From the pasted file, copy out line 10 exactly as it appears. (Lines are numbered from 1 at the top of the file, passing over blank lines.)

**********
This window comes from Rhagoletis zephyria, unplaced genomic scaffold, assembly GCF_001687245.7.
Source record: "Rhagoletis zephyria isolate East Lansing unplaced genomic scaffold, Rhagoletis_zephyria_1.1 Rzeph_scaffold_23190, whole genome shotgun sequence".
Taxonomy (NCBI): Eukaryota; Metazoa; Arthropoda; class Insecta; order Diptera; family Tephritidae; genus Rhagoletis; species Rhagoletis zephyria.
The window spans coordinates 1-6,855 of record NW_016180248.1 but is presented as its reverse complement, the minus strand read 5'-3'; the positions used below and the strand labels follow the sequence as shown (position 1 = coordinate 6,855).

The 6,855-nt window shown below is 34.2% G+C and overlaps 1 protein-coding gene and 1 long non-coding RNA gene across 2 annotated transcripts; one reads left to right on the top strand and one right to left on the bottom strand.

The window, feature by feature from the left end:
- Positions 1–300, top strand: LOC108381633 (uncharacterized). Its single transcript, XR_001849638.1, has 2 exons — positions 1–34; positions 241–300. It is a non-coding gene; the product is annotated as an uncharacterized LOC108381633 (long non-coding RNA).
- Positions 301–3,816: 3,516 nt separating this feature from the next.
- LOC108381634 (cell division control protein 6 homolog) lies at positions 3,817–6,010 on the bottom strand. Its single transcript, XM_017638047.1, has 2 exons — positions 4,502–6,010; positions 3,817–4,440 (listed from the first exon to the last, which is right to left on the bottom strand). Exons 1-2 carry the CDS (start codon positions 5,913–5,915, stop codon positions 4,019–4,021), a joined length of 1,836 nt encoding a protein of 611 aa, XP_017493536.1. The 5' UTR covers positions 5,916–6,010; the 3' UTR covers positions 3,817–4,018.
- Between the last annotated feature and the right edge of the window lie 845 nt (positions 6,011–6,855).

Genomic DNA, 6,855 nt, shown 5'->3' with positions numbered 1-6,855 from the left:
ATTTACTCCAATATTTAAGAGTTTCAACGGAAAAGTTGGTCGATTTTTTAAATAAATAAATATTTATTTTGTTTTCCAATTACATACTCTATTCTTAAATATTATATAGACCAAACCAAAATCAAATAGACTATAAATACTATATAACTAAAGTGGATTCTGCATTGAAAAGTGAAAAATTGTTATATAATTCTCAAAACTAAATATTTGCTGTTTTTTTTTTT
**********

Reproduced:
- Between the last annotated feature and the right edge of the window lie 845 nt (positions 6,011–6,855).